Monthly Archives: February 2017

How to Find the Right Weight loss Program

If you’re currently on the search for weight loss programs, you’ll need to consider a variety of things. All weight loss programs are not created equally; some will have a much higher rate of success than others.

Knowing exactly what to look for when searching for weight loss exercise programs will help enable you to make a decision that will get you the results you’re looking for.

First, if you’re like many people, you probably want a free weight loss program. The thing to keep in mind though is that these are free for a reason. They are targeted towards the general public and as such, give such broad suggestions that while it may work for one person, it will not work for you. For example, if you are a 200 pound man and the free weight loss programs you are finding are more geared towards a 140 pound woman; you can see why this would obviously be problematic.

The first thing to ask yourself when you see a weight loss diet program is how personalized is it. I’m sure you’ve heard the saying that “General programs produce general results,” which is very true. The more personalized and targeted the solution is to your individual situation, the higher your chance of consistent weight loss.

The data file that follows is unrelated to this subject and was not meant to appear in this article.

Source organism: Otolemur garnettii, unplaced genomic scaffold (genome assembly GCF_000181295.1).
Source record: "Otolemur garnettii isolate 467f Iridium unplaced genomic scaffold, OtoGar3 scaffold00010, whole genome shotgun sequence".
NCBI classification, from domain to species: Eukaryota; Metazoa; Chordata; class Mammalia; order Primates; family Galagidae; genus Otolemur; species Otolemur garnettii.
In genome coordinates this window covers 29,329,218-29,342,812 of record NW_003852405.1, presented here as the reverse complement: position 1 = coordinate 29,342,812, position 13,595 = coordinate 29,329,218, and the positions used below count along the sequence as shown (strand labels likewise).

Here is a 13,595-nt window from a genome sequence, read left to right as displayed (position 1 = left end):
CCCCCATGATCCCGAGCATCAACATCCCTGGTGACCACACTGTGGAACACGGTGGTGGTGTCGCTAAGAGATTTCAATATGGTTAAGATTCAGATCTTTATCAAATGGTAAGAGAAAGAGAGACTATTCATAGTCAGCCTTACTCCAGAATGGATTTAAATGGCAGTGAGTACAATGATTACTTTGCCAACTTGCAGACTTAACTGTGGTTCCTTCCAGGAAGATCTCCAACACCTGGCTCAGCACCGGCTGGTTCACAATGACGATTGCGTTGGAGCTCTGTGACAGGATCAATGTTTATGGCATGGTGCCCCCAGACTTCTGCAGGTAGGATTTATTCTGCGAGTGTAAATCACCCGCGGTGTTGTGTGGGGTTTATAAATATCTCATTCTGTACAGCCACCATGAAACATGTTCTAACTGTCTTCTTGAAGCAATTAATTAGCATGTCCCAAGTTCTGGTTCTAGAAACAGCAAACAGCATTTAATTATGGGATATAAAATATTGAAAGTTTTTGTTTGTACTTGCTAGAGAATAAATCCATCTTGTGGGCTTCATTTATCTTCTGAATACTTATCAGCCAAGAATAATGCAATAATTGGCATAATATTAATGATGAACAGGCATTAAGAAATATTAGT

Next, ask whether it allows for enough calories to keep you from completely starving. While it may be tempting to try a very low calorie approach to get the weight loss process over and done with, usually these end up backfiring on you, leaving you gaining more weight back after you go off them than you had when you first started. Your goal is to burn the fat, not starve the fat and the majority of weight loss programs force your metabolism to shut down which leads to muscle loss – a doubled edged sword contributing to greater fat storage on your body.

Another component that you’ll want to factor in is exercise. A good weight loss exercise program will combine both cardiovascular training along with weight training. Those weight loss exercise programs that have you doing hours of cardio on end are not going to be all that beneficial at retaining your lean muscle tissue mass, nor time efficiency. Since, your lean muscle tissue is what keeps your metabolism the highest; it’s what you really want to focus on the most. Neglecting this aspect of your workout is a huge mistake and does not maximize the 24 hours in a day you have to burn fat.

Finally, keep in mind that any weight loss program you go on you should be maintainable in the long run. A program that you’re only able to maintain in the very short term is likely to not be overly beneficial as if lifestyle changes are not made with regards to how you’re eating; chances are that the weight will be back at some point in the near future. Your ultimate goal is a lifestyle change, not a temporary change.

So, if you want to get on a weight loss program that works, be sure to check out Your Six-Pack Quest. As you’ll discover when you sign up for this plan you’ll get 9 balanced meal plans, 84 days each, ranging from 1200 to 2800 calories. You have literally zero guess work because these plans include grocery lists, a wide variety of meals, tasty meals, and exact times to eat. Follow the plans to the letter and you’ll have a ripped and sexy six pack 6 months tops.
About the Author: